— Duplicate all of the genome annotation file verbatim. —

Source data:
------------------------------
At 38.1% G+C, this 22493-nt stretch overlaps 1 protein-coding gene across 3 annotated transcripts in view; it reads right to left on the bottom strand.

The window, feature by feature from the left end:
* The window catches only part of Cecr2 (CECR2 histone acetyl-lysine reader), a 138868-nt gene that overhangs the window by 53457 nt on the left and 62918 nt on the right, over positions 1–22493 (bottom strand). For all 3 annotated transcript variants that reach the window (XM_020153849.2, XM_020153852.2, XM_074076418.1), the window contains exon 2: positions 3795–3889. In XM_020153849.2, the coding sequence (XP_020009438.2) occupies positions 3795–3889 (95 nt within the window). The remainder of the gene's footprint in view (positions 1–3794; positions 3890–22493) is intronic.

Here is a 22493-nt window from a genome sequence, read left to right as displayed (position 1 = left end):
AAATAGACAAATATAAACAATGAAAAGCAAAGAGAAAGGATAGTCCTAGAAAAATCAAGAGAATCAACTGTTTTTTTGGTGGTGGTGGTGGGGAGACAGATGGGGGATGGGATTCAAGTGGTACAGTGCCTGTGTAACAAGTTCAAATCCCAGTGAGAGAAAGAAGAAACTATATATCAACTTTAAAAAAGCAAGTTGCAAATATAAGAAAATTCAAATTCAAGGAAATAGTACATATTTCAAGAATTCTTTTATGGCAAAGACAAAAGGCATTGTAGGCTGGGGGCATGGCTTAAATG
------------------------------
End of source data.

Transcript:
At 38.1% G+C, this 22493-nt stretch overlaps 1 protein-coding gene across 3 annotated transcripts in view; it reads right to left on the bottom strand.

The window, feature by feature from the left end:
* The window catches only part of Cecr2 (CECR2 histone acetyl-lysine reader), a 138868-nt gene that overhangs the window by 53457 nt on the left and 62918 nt on the right, over positions 1–22493 (bottom strand). For all 3 annotated transcript variants that reach the window (XM_020153849.2, XM_020153852.2, XM_074076418.1), the window contains exon 2: positions 3795–3889. In XM_020153849.2, the coding sequence (XP_020009438.2) occupies positions 3795–3889 (95 nt within the window). The remainder of the gene's footprint in view (positions 1–3794; positions 3890–22493) is intronic.

Here is a 22493-nt window from a genome sequence, read left to right as displayed (position 1 = left end):
AAATAGACAAATATAAACAATGAAAAGCAAAGAGAAAGGATAGTCCTAGAAAAATCAAGAGAATCAACTGTTTTTTTGGTGGTGGTGGTGGGGAGACAGATGGGGGATGGGATTCAAGTGGTACAGTGCCTGTGTAACAAGTTCAAATCCCAGTGAGAGAAAGAAGAAACTATATATCAACTTTAAAAAAGCAAGTTGCAAATATAAGAAAATTCAAATTCAAGGAAATAGTACATATTTCAAGAATTCTTTTATGGCAAAGACAAAAGGCATTGTAGGCTGGGGGCATGGCTTAAATG